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What are Stable Isotopes?



The nucleus of each atom contains protons and neutrons. While the number of protons defines the element (e.g., hydrogen, carbon, etc.) and the sum of the protons and neutrons gives the atomic mass, the number of neutrons defines the isotope of that element. For example, most carbon (≈ 99 %) has 6 protons and 6 neutrons and is written as 12C to reflect its atomic mass. However, about 1 % of the carbon in the Earth’s biosphere has 6 protons and 7 neutrons (13C) forming the heavy stable isotope of this important element. Stable isotopes do not decay into other elements. In contrast, radioactive isotopes (e.g., 14C) are unstable and will decay into other elements.

The less abundant stable isotope(s) of an element have one or two additional neutrons than protons, and thus are heavier than the more common stable isotope for those elements. Both heavy and light stable isotopes participate freely in chemical reactions and in biological and geochemical processes, but the rate at which heavy and light stable isotopes react during physical or chemical reactions differs. The chemical bonds and attractive forces of atoms with heavy stable isotopes are stronger than those in the more common, lighter isotopes of an element. As a result, the heavier isotopes react more slowly than the lighter isotopes leading to isotopic separation or fractionation between reactant and product in both physical and biological reactions. Fractionation of the heavy and light stable isotopes is important because it a) produces variation in the stable isotope ratio of different element pools and b) establishes an isotope signal that can indicate the existence or magnitude of key processes involved with elemental cycling.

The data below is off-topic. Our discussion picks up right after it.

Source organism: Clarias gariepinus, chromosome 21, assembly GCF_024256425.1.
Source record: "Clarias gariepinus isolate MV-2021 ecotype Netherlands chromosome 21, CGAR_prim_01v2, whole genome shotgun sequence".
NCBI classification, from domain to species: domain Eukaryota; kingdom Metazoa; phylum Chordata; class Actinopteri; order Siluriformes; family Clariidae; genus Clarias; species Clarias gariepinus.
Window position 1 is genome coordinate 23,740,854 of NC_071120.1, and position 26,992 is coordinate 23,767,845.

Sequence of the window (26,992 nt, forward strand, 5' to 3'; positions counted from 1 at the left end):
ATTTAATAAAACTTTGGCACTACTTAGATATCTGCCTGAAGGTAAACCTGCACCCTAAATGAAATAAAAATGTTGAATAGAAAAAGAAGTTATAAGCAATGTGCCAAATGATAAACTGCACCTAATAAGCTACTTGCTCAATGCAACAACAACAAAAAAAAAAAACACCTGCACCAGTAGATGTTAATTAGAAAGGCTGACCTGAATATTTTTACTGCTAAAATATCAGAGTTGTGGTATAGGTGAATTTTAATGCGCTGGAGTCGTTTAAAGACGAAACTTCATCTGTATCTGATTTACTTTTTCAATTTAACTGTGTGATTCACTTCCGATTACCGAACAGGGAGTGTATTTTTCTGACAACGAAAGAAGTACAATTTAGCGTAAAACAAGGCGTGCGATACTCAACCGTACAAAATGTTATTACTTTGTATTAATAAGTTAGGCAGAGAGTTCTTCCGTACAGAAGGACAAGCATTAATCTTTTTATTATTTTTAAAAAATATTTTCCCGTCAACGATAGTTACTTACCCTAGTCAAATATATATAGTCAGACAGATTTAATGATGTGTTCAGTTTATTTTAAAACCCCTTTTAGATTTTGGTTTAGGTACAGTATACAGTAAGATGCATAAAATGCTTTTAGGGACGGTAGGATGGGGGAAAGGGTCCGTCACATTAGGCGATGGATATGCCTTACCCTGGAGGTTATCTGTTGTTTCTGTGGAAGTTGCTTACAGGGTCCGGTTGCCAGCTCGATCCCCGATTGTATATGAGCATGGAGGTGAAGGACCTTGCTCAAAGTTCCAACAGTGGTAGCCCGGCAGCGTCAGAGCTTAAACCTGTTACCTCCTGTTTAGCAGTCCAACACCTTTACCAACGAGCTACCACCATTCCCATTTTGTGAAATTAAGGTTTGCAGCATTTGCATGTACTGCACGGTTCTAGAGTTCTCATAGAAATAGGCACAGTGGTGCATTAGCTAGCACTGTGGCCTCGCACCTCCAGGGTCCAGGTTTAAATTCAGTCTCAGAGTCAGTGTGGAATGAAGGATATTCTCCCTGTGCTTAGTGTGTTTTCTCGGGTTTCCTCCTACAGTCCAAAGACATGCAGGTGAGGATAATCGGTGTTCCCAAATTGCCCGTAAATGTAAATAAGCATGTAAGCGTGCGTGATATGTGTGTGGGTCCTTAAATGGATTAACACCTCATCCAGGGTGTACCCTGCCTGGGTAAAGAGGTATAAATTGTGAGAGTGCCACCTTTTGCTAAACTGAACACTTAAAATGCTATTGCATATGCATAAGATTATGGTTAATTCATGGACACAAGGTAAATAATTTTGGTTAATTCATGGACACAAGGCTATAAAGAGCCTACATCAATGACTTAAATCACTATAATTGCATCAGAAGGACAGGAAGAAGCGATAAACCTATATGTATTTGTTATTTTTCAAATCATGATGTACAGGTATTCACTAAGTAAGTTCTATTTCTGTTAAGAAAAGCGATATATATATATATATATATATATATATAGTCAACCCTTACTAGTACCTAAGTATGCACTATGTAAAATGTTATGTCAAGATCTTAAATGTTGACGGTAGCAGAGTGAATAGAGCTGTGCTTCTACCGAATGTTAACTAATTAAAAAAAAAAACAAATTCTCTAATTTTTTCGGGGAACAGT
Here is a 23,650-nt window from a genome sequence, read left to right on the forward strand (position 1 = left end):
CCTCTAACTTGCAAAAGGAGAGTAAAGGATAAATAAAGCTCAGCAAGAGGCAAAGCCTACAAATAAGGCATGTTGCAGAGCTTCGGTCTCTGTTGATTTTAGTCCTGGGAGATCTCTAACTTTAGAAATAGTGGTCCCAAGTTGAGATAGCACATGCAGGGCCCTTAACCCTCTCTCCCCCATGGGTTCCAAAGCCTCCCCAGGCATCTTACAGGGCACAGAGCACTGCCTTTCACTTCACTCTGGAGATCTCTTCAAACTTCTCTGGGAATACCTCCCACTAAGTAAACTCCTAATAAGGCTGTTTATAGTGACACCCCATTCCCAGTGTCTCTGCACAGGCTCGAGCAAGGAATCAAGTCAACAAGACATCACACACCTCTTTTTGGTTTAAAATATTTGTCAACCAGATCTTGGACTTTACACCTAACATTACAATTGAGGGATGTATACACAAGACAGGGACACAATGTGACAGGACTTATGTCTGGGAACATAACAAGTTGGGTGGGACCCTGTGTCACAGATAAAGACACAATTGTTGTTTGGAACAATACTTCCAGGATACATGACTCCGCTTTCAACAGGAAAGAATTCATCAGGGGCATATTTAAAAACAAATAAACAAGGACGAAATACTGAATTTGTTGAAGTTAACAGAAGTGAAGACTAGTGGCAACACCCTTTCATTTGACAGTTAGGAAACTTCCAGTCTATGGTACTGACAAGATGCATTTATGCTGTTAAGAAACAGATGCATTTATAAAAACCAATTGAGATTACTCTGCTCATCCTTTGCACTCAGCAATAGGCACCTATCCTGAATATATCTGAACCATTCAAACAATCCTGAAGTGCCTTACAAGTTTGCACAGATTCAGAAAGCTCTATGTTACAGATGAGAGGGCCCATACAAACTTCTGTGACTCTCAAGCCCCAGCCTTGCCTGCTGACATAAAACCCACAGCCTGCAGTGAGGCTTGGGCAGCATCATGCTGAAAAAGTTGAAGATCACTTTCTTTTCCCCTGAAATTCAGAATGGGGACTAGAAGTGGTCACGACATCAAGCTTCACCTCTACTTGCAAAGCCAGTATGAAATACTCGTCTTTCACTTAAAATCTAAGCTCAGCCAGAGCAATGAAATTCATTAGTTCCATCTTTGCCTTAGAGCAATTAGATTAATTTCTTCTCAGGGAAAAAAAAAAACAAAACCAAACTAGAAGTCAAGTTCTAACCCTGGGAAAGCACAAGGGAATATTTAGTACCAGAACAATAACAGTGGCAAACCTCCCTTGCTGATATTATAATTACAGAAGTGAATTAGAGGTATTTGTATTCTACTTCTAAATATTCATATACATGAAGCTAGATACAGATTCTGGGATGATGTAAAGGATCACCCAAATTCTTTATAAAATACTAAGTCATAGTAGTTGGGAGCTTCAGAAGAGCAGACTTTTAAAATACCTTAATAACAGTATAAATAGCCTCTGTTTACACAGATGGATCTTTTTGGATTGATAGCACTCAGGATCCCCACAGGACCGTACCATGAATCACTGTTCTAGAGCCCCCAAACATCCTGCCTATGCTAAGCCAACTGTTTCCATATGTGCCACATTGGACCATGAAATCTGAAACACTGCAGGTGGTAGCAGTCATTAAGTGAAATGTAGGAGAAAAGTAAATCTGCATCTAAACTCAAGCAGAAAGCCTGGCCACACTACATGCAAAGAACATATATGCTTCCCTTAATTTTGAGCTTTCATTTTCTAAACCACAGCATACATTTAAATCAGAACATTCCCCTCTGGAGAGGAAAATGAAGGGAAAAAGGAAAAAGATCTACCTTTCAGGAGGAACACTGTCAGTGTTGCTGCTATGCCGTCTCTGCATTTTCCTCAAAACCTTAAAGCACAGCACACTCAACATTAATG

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Stable Isotope Facility

Berry Center RM 214

Laramie, , WY 82071

Phone: 307-766-6373


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1000 E. University Ave. Laramie, WY 82071
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